Tuesday, January 8, 2019
A Look at Climate Change Disclosures

Wednesday, January 2, 2019
Quants: Point-in-Time Data for Backtesting

Friday, December 28, 2018
Now Showing: Controls & Procedures

Thursday, December 27, 2018
A Reminder on Non-GAAP Reporting Rules

Monday, December 17, 2018
Researching PG&E’s Wildfire Risk

Wednesday, December 12, 2018
Tracking Brexit Disclosures

Thursday, December 6, 2018
Campbell Soup: Looking Behind the Label

Sunday, December 2, 2018
SEC Comment Letters: The Amazon Example

Wednesday, November 28, 2018
Measuring Big Pharma’s Chemical Dependency

Monday, November 26, 2018
Analysts, Can You Relate? A True Story

Monday, November 19, 2018
Digging Up Historical Trend Data: Quest Example

Sunday, November 11, 2018
Cost of Revenue, SG&A: Q3 Update

Monday, November 5, 2018
Lease Accounting: FedEx vs. UPS

Saturday, November 3, 2018
New Email Alerting Powers

Wednesday, October 31, 2018
PTC and Two Tales of Revenue

Tuesday, October 30, 2018
10-K/Q Section Text Change Detection

Sunday, October 28, 2018
Finding Purchase Price Allocation

Sunday, October 21, 2018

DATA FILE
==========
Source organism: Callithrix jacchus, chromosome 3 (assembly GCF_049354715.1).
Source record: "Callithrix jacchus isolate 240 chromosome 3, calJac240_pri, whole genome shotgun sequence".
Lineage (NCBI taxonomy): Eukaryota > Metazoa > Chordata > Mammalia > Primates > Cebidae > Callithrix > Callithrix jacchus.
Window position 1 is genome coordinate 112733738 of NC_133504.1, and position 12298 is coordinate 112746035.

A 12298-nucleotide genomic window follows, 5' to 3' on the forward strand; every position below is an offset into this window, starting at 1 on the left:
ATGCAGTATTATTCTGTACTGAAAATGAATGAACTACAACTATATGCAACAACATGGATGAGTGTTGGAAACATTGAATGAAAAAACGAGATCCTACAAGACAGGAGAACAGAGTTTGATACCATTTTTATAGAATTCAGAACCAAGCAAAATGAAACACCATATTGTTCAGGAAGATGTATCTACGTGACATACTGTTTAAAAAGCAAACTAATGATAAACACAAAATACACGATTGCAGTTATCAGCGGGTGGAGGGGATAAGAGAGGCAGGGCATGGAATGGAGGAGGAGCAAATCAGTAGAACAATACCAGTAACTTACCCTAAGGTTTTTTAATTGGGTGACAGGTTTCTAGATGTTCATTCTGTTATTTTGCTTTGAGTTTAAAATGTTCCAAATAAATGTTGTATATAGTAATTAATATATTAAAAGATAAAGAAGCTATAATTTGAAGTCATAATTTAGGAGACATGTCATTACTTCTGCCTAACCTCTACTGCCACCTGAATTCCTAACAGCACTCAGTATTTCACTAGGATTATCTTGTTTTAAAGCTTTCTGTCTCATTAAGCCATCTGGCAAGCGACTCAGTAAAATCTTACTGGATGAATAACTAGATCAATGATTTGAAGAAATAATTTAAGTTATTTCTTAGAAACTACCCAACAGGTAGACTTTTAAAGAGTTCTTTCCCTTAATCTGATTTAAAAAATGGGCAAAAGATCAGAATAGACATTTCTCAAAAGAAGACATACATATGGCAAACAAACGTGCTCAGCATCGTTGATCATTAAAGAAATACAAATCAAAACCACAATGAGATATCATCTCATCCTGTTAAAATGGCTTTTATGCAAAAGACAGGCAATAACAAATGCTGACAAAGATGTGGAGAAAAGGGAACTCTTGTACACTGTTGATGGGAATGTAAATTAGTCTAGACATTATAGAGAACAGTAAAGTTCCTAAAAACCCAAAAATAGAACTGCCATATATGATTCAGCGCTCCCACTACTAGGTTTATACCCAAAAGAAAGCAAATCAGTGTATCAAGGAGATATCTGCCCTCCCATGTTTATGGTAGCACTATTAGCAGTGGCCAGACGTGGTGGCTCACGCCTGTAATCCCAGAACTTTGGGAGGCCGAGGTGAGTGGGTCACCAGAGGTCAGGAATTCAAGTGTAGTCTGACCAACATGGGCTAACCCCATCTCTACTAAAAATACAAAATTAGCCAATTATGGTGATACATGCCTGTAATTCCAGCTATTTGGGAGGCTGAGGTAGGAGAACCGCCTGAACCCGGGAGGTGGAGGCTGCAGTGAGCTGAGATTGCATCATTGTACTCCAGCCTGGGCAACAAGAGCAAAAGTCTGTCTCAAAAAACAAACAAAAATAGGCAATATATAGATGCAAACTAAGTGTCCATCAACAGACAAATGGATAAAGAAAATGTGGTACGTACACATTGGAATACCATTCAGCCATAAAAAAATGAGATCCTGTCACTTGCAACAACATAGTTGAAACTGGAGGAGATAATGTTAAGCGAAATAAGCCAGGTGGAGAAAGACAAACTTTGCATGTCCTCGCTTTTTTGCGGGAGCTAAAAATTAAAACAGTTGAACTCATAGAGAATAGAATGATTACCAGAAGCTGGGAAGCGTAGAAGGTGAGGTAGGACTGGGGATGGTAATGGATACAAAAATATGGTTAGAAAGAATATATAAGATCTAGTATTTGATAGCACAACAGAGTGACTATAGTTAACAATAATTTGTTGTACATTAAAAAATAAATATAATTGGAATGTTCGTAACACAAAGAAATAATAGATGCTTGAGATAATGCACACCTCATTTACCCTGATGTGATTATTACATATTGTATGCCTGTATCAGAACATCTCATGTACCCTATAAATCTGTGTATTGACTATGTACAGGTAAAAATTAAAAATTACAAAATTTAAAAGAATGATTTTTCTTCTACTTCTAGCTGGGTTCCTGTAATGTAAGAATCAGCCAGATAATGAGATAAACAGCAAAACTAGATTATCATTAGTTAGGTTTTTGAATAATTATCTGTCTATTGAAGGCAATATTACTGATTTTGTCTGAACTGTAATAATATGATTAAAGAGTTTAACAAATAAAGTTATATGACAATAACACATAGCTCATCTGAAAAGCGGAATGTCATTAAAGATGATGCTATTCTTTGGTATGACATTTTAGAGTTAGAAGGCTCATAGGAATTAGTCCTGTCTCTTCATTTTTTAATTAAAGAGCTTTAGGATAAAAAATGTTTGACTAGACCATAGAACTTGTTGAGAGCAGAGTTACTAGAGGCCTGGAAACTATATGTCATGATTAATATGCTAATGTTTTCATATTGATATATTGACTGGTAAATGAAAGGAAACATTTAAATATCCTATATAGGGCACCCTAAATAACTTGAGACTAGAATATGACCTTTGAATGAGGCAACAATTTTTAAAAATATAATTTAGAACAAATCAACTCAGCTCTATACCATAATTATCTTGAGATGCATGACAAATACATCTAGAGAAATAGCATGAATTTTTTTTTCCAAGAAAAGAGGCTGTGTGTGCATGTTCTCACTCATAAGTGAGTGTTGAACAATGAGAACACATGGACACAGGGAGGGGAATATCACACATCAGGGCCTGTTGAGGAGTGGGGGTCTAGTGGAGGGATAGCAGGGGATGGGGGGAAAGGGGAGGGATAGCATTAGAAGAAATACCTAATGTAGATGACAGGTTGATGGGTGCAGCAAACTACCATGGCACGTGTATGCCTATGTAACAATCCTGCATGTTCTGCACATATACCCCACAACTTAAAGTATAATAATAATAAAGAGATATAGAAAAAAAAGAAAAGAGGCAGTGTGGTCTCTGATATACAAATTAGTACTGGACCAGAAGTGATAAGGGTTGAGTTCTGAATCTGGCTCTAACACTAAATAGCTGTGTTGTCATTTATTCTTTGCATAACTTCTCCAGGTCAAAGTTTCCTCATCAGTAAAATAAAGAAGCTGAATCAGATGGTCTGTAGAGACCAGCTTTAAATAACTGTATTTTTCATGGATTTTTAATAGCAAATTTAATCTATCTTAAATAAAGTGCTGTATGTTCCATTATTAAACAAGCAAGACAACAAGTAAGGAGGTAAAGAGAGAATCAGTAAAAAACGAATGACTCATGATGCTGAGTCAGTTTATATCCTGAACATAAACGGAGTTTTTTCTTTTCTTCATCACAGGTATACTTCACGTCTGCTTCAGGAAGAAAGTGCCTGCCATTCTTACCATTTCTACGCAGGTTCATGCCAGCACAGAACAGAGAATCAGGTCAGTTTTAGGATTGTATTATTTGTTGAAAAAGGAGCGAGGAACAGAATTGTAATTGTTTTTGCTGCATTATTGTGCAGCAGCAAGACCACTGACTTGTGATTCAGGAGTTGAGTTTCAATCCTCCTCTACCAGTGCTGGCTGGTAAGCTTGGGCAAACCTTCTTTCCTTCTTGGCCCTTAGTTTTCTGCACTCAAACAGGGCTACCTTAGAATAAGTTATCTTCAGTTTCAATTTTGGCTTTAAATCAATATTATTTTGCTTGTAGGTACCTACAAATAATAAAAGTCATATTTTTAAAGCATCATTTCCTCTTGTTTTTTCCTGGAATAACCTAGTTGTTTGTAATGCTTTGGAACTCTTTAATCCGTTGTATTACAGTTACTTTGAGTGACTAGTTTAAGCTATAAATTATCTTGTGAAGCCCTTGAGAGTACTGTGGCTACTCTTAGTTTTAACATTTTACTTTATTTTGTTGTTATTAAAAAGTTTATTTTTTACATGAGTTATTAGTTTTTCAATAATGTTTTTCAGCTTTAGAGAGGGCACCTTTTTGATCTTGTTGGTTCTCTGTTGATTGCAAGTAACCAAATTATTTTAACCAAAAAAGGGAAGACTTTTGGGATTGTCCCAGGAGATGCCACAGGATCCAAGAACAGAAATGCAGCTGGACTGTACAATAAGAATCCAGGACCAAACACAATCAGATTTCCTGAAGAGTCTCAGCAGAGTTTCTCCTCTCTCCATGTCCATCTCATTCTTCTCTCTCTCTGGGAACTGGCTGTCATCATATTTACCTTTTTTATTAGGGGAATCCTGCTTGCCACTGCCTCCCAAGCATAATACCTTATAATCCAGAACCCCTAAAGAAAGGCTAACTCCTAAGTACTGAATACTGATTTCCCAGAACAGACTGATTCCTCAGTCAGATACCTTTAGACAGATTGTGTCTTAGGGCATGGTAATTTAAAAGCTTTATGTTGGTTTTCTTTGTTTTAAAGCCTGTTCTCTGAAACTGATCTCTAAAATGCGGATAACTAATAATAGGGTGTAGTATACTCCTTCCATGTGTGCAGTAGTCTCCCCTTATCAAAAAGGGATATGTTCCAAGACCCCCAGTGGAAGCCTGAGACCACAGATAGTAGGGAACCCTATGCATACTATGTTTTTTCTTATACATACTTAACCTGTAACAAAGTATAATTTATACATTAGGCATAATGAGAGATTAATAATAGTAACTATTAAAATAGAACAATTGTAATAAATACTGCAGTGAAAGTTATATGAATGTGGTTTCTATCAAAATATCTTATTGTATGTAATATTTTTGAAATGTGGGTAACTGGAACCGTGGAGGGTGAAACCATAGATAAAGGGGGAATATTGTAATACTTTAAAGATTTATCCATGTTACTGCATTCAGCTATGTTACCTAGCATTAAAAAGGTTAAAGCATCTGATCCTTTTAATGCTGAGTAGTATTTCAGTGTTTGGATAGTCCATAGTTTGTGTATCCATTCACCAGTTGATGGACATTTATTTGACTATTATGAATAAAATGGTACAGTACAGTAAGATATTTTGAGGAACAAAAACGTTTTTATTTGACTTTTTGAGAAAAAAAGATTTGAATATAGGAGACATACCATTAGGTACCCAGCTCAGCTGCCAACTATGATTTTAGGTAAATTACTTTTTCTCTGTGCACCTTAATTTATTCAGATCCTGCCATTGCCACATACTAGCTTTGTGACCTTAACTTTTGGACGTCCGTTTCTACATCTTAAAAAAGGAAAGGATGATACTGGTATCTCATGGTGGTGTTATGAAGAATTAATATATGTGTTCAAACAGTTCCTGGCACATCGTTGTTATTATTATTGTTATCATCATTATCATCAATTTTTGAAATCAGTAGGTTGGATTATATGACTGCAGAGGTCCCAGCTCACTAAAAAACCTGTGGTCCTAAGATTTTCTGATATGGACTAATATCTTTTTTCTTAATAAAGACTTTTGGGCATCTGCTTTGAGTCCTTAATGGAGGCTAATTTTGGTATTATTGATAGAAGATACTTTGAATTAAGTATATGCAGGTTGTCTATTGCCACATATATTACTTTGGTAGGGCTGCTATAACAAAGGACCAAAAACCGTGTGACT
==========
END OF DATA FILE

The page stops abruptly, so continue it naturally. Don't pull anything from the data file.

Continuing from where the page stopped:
Charting Netflix Growth in Three Ways

Wednesday, October 17, 2018
Interesting Data on Interest Income

Thursday, October 11, 2018
The Decline of Sears in Three Charts

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Perhaps you’ve noticed our new company explorer?

Anywhere you see the gold “Choose Companies” button, you can open our new tool to select groups of companies for comparing, searching, etc.

One of the most powerful new features is the ability to screen on a variety of metrics to quickly tailor a peer group to your needs. Then you can save it for later use.

First, a note about peer groups. We often hear people say that peer analysis doesn’t make senses for some companies because they are unique and have no direct peers. This is simply not true.

Every public company has peers, of course. Peers don’t have to be identical businesses. But for some of these complicated cases, the peer group you use can (and should!) vary based on the analysis. For example, looking at profitability ratios? Build a peer group of companies with similar income statement structures. (SAAS companies have very different structures than manufacturing companies.) On the other hand, if you are benchmarking pension plans, the peer group should be similar sized companies with pension plans…regardless of industry.

So, how do you build these peer groups?

First, you can navigate through our explorer to build a list of potential peers. Then use the screen/filter tool to narrow it down using any of our standardized metrics or ratios, or (if you’re feeling brave) based on XBRL tag. In the simple example above, I’ve screened a group of airline companies for revenue greater then $1 billion. Here is the result:

Finally, I can name it and save it. In addition, if I want to get an email when a new filing comes in for any of these companies, I can check the box for that. 

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